Day Three – Tyndrum to Kinlochleven – 27.75 miles (44.25kms)
After leaving our kit bags for our carrier we had an early breakfast at the Green Wellie and at 8am we were on our way once again on a cloudy and cold morning after having had two good previous walking days. As we headed for Bridge of Orchy we had to put on our waterproofs as there were showers of heavy rain but by 11am these ended and we enjoyed our walking over a long section of military road. These roads were built to help in the control of Jacobite clansman.
At the edge of a forest plantation at noon we had a brief stop for lunch. There were many more walkers now, some going in our direction but others going the opposite way. It was nice to acknowledge people and find out where they hailed from and how they were finding their challenge. All were of the same opinion that this was a unique walk. Rannoch Moor was all around us and slipped away into endless blue oblivion and low cloud prevented the tops of high mountains being seen. On the eastern horizon we saw lochs and many lochans. What a tremendous and invigorating sense of openness and freedom. Redcoats marching could be heard if you thought about it. A good part of the WHW follows ancient droving routes which took livestock from the north to the southern markets.
We had an enjoyable coffee stop at the oasis that is the King’s House Hotel at 2.30pm. We took the old route following the banks of the River Coupall, looking up to the great “sentinel of Glencoe”, Buchaille Etive Mor, black in colour and ever so intimidating and shrouded in cloud. Again the sound of running water accompanied us as it did so often along the route. Freedom. Here we came across a fox feeding on a dead deer and he/she was reluctant to leave its quarry but did as we got ever nearer. Alas we did not record the occasion on camera!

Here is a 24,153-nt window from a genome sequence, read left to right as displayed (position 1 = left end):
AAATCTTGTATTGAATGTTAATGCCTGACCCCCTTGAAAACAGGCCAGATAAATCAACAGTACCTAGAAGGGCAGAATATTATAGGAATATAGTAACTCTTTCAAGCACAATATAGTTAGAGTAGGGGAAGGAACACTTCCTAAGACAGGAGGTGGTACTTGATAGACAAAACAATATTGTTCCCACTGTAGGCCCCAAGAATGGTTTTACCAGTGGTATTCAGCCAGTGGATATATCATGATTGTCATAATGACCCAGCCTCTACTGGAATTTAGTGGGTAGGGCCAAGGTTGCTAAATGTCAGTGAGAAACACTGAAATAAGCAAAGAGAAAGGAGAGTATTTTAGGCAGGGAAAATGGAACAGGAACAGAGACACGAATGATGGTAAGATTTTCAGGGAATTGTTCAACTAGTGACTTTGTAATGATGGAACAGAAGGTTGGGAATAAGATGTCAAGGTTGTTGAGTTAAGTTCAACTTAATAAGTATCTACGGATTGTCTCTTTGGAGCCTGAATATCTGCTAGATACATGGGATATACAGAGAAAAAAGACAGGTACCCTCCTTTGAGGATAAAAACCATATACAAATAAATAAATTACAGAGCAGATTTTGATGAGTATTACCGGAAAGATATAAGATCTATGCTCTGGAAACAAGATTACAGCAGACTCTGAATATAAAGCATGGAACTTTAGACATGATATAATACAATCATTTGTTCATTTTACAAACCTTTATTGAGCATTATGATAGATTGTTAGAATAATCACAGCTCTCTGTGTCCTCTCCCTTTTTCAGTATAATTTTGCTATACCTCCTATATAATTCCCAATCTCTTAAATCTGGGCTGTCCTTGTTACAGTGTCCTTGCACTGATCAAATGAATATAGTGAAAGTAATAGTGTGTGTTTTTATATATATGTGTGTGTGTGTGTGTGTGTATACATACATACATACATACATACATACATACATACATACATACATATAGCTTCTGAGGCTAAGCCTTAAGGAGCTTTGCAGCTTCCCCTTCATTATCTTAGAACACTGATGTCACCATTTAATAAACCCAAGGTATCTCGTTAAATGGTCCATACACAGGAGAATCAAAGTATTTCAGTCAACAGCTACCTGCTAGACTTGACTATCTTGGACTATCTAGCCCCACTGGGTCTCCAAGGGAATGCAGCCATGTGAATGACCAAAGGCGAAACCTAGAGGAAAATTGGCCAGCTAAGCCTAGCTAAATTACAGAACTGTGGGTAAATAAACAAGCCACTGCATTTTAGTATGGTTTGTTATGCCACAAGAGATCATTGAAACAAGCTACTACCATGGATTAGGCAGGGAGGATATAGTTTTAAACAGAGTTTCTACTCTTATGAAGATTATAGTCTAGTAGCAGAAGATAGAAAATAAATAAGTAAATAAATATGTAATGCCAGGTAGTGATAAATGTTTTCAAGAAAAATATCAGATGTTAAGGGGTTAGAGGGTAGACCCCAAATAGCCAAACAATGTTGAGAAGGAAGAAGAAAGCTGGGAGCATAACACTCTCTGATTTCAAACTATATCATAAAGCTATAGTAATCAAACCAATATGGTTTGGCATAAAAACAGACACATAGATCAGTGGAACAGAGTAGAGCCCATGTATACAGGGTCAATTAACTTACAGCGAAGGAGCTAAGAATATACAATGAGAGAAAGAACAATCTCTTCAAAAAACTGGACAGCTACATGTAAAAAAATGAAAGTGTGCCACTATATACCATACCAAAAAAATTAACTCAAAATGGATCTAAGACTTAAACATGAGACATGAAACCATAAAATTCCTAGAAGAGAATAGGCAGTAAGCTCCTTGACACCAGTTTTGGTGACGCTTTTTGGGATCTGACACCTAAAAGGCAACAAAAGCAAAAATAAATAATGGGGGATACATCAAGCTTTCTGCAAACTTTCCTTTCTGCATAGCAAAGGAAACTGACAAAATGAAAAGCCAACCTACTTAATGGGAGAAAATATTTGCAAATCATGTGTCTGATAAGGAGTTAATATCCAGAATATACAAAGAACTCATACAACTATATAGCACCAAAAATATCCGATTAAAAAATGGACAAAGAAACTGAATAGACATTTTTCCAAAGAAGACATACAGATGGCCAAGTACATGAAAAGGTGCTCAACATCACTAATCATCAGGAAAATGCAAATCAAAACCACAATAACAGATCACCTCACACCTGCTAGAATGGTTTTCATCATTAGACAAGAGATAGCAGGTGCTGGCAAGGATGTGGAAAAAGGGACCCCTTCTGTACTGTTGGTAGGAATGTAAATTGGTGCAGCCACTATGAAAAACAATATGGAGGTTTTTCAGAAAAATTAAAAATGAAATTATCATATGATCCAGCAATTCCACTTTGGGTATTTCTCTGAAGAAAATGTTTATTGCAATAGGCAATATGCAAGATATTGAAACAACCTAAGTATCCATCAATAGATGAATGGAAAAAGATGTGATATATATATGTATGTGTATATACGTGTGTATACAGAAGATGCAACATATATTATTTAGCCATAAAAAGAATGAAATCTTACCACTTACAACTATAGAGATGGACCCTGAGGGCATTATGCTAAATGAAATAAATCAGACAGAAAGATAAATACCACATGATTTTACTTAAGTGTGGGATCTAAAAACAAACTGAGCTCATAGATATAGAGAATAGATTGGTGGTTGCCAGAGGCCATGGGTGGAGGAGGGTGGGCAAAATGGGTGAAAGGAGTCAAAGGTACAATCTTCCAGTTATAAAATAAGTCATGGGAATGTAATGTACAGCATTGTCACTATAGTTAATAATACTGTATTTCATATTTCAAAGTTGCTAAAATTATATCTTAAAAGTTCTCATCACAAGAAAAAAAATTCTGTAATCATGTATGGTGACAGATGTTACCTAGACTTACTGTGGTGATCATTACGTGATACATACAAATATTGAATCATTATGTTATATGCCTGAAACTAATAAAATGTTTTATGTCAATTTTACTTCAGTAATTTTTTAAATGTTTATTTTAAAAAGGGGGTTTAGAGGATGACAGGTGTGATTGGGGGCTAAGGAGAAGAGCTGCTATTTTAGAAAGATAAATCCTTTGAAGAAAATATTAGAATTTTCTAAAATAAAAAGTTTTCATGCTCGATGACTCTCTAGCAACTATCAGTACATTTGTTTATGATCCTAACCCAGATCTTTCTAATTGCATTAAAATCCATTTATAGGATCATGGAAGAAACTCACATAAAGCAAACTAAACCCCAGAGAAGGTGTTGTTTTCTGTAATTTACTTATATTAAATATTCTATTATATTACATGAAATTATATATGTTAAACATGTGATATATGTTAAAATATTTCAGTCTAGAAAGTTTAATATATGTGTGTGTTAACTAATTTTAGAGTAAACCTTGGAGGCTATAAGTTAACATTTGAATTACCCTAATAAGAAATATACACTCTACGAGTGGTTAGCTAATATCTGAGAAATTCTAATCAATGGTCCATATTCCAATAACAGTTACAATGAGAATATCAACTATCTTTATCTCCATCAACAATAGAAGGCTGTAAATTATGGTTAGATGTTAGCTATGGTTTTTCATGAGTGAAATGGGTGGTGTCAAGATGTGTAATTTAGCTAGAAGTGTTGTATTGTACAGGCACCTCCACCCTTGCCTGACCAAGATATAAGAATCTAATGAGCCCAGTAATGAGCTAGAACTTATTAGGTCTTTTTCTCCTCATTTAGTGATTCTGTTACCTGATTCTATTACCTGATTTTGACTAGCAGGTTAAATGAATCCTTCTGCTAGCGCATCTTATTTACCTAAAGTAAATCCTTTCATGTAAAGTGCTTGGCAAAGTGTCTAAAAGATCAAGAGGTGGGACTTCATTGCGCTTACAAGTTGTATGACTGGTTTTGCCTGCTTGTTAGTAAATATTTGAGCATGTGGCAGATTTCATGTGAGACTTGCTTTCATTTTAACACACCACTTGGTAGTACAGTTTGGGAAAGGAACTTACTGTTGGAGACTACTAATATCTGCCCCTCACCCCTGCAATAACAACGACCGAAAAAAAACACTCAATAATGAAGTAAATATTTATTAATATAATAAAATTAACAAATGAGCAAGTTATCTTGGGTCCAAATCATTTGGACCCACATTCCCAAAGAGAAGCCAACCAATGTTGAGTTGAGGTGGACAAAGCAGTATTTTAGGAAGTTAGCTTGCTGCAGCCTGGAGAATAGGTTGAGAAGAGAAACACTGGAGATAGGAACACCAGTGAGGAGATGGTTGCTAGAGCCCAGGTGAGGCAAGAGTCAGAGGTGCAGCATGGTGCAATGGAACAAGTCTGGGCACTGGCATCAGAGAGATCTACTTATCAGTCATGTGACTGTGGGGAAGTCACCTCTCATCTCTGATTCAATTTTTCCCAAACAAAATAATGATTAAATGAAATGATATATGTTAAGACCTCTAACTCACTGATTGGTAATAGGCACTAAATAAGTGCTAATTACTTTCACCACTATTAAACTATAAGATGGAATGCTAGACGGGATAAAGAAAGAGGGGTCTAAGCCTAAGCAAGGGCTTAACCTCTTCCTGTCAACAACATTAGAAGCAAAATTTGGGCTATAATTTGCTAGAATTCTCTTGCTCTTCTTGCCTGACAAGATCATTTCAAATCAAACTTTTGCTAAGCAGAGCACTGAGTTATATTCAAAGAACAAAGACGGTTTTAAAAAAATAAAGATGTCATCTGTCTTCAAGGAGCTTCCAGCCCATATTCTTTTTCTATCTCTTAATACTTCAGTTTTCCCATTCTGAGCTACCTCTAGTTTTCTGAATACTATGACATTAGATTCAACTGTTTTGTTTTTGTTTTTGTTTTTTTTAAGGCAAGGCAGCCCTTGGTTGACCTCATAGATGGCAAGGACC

Next we were tackling the Devil’s Staircase rising in long loops above us. The path here is good and you just have to get on with the climb which is not at all difficult. It took us 38 minutes to get to the top. At the top we met cyclists who were somewhat tired coming up from Kinlochleven and they were on their way to Tyndrum – we did not have the heart to tell them that we did not think they would make it!! Looking ahead we could see the long Blackwater Reservoir, Carn Mor Dearg, Ben Nevis and other mountains in the Mamores but the cloud made it difficult to recognise individual mountains. For us it was a long and steep decent into Kinlochleven and our accommodation was some 300yards away from the WHW. Highland Gateway (Guesthouse and Restaurant) was excellent. Good accommodation, beer, food and friendly staff despite one of us locking himself out of his room and roaming the corridors with only a towel round him looking for someone to rescue the situation. The owner had the necessary key to get into the locked room and alas he could not be found. The whole place was in stitches laughing at the predicament! Again a hard day and we all slept well.